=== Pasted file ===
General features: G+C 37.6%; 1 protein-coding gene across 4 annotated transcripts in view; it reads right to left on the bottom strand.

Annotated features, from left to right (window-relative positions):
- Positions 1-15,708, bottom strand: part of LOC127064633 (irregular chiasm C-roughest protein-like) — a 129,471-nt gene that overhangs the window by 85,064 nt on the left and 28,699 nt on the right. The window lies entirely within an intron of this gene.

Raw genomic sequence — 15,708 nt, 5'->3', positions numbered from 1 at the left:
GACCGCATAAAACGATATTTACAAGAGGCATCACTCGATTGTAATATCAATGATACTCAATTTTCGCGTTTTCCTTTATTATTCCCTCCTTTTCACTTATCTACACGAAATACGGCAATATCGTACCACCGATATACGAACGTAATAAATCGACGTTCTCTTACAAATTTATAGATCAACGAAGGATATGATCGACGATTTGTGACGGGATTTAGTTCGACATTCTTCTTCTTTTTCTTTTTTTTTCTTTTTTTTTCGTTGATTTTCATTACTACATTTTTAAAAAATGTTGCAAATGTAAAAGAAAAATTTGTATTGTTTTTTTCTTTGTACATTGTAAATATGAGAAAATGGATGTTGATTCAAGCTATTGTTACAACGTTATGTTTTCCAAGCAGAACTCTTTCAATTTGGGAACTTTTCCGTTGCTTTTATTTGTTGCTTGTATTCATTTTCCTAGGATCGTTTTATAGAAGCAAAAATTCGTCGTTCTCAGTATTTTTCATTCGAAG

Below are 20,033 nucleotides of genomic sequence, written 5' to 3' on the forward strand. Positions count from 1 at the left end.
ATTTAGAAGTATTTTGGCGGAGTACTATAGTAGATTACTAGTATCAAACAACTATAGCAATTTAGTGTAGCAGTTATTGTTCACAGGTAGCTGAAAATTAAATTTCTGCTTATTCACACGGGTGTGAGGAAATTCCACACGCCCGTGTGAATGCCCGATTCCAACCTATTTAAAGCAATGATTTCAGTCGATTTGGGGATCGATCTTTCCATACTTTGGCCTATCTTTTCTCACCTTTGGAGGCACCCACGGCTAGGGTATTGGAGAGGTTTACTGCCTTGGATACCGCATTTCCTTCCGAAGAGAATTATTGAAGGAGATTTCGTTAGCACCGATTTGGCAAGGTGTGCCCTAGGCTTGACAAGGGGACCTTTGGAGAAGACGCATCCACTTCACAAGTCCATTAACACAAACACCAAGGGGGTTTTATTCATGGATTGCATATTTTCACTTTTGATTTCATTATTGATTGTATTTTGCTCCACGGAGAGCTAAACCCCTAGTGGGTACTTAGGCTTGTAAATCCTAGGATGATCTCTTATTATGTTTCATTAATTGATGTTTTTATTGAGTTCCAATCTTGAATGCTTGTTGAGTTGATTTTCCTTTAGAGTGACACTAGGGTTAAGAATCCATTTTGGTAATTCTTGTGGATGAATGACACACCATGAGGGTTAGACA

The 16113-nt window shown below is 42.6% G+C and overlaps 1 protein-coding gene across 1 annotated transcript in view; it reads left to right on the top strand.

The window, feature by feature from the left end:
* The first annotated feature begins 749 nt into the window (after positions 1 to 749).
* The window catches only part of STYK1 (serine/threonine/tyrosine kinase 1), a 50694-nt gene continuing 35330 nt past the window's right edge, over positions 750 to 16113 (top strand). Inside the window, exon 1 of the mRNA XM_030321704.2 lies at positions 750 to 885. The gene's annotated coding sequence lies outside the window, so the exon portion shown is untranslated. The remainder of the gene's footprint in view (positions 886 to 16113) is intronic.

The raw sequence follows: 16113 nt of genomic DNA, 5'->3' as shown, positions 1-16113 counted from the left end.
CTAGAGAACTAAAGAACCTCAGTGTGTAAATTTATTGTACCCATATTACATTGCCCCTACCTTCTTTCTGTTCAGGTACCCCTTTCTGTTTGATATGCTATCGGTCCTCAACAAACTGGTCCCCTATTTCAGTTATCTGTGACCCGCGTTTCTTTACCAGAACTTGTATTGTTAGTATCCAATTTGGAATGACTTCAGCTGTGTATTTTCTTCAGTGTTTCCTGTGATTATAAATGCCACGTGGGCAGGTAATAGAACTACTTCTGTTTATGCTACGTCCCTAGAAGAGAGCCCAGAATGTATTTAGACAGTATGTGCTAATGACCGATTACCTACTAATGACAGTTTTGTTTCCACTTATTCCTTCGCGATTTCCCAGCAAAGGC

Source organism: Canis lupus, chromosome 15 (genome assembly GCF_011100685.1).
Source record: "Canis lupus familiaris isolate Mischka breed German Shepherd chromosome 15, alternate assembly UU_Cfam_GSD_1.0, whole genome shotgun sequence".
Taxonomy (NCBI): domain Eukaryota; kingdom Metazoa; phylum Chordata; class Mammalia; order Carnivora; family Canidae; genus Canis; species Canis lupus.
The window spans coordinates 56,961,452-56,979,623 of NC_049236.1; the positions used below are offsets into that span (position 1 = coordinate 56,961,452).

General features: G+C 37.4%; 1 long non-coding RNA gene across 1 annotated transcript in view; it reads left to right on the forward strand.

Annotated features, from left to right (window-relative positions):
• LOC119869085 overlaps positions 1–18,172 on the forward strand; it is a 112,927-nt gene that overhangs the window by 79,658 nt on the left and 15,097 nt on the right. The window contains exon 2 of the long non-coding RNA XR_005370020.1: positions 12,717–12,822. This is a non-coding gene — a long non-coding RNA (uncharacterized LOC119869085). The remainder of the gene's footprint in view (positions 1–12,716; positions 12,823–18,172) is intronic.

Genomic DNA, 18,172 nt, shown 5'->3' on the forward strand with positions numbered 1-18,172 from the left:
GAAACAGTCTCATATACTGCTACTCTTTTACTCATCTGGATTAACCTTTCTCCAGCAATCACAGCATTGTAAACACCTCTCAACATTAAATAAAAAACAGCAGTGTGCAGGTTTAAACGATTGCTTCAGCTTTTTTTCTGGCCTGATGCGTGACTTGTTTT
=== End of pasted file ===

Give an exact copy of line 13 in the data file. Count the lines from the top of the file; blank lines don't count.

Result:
CTAGAGAACTAAAGAACCTCAGTGTGTAAATTTATTGTACCCATATTACATTGCCCCTACCTTCTTTCTGTTCAGGTACCCCTTTCTGTTTGATATGCTATCGGTCCTCAACAAACTGGTCCCCTATTTCAGTTATCTGTGACCCGCGTTTCTTTACCAGAACTTGTATTGTTAGTATCCAATTTGGAATGACTTCAGCTGTGTATTTTCTTCAGTGTTTCCTGTGATTATAAATGCCACGTGGGCAGGTAATAGAACTACTTCTGTTTATGCTACGTCCCTAGAAGAGAGCCCAGAATGTATTTAGACAGTATGTGCTAATGACCGATTACCTACTAATGACAGTTTTGTTTCCACTTATTCCTTCGCGATTTCCCAGCAAAGGC